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mahjongg
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Re: Power on behaviour

Tue Jun 05, 2012 12:01 am

I thought the "drive strength" was the current delivered while the port is set as an output, whereas the pullup or pulldown is active only when the port is an input (?)
Perhaps you were writing this while I was still editing my comment. yes drive strength is about GPIO outputs, and pullups are about inputs. As I said my "educated guess" is a pullup strength of about 100 uA, but I could indeed be wrong by a factor ten, Gert should know more, perhaps he can provide us with a "functional diagram" of the GPIO, including pullup strengths, and more info about how "drive strength" works.

P.S. I would be very surprised, (and concerned) if the GPIO would, at any point in the boot process, really be set as outputs. I do think that what you see is indeed the turning on, and later off, of weak pullups.

russellstrong
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Re: Power on behaviour

Tue Jun 05, 2012 1:12 am

@dom, I'll try the new loader tonight if I get a chance (I have guests staying over), thanks for building a one.

@Gert van Loo, My circuit has pullups on the external circuit ( opto coupled relay ) that only an output logic 0 could drive. Also it appears the GPIO4 (broadcom name) is not driving the relay, i.e. is not an output, but all others do.

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Gert van Loo
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Re: Power on behaviour

Tue Jun 05, 2012 10:30 am

jbeale wrote:Just curious what is the strength of the built-in pullup and pulldowns? 10 uA, 100 uA?
About 60K equivalent. So on 3V3 that is about 55 uA. To test if the output is active or if it is the pull up/down load the pin with a resistor (e.g. 10K) and see if that changes the start-up behavior.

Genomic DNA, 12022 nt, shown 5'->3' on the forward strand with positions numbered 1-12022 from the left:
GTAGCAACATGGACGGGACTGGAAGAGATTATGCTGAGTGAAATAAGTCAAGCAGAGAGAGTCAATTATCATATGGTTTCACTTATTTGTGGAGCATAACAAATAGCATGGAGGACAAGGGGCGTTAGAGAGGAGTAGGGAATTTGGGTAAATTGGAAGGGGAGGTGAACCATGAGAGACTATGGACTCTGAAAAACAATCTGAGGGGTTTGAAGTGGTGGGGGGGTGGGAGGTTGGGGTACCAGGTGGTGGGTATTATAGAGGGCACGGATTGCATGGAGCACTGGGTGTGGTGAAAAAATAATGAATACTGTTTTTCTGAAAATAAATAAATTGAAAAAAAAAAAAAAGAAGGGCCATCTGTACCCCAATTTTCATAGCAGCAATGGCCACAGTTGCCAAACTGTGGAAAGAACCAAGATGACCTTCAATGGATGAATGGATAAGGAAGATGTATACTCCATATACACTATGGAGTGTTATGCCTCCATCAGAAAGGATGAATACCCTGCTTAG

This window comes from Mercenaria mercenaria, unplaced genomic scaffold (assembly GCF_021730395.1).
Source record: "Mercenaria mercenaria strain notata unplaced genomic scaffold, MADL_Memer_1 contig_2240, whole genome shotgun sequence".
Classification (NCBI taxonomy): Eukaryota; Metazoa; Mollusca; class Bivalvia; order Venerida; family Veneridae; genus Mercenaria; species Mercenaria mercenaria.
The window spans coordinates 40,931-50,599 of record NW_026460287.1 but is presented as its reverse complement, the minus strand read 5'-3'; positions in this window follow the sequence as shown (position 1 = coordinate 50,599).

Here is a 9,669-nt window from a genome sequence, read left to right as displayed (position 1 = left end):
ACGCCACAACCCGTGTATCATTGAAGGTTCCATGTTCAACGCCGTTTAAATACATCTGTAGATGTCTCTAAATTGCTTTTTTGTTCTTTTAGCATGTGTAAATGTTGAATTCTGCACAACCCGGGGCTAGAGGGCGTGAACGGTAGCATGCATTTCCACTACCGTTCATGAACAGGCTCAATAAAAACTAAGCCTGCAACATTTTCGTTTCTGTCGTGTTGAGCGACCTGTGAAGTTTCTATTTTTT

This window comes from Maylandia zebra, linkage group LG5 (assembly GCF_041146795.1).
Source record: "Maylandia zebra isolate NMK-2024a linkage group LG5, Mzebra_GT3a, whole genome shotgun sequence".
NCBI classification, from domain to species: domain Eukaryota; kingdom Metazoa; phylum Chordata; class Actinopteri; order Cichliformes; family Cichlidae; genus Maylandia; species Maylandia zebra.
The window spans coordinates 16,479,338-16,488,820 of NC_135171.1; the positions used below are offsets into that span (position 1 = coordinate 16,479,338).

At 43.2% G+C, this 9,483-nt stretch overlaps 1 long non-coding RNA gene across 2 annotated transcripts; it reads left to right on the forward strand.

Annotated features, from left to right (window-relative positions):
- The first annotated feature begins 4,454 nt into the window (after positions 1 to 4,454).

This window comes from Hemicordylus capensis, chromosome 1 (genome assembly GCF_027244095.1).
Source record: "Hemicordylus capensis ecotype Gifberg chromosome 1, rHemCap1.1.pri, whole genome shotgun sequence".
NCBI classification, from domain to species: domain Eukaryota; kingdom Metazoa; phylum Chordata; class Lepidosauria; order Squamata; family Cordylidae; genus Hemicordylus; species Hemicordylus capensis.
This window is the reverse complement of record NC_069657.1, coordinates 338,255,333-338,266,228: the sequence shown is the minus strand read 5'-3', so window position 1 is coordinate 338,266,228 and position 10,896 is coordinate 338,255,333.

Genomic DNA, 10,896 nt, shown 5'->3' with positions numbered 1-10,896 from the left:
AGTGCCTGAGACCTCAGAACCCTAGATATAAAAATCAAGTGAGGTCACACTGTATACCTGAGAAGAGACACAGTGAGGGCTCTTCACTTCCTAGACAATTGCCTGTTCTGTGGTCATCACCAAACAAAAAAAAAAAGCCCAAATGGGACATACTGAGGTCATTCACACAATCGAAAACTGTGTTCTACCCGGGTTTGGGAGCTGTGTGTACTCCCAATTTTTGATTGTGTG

russellstrong
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Setting the record straight

Thu Jun 07, 2012 10:02 am

I have jumped to conclusions about my pull up resistors / sensitivity of my circuit to the pull down resistors. The RPi is not setting the GPIO to output when first booted. It is turning on a pull down resistor for 740 milliseconds.

I have used two 18K resistors ( 3v3 -> GPIO -> GND ) to look at exactly what is going on with the pins.
Here is the trace. Blue line is 3v3 power, yellow line is GPIO line.
pulldown.jpeg
pulldown.jpeg (45.71 KiB) Viewed 6725 times
The next trace shows the three states, high impedence, low and high.
range.jpeg
range.jpeg (49.75 KiB) Viewed 6725 times
Thanks for looking at this and apologies if I've caused any alarm.

I have tried the firmware update above as well. The startup trace is the same, but the machine did not boot. I've had to go back to the original debian image to boot again. Don't know why yet...

daneloctober
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Re: Power on behaviour

Mon Feb 04, 2013 8:04 am

Has nothing changed for the new board (512 MB), i.e., is this essentially a software thing? I'm going to utilize some of the information here to design a circuit using the GPIOs, I'm just checking if it's not outdated yet... thank you! =D

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Gert van Loo
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Re: Power on behaviour

Mon Feb 04, 2013 1:44 pm

daneloctober wrote:Has nothing changed for the new board (512 MB), i.e., is this essentially a software thing? I'm going to utilize some of the information here to design a circuit using the GPIOs, I'm just checking if it's not outdated yet... thank you! =D
There is a mixture of SW and HW here. Until the SW kicks in the outputs will have their hardware settings. That is static and is not changed.
As soon as the SW gets it's fingers in there is no absolute grantee but it is unlikely to have changed.

wfold
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Re: Power on behaviour

Fri Feb 22, 2013 4:02 am

not being an EE or having dug too deep on this
I have noticed that at least gpio 7,8 do not display this behavior with my relay boards.
gpio 17,23,24,25 did enable on power on for ~1sec

I have not checked any other pins

edo1
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Re: Power on behaviour

Tue Mar 29, 2016 9:18 pm

wfold wrote:gpio 17,23,24,25 did enable on power on for ~1sec
I use pins 17 and 23 to relay control (as well as 18, 22, 27).
I do not have such issue (there is no relay click on poweron or reboot)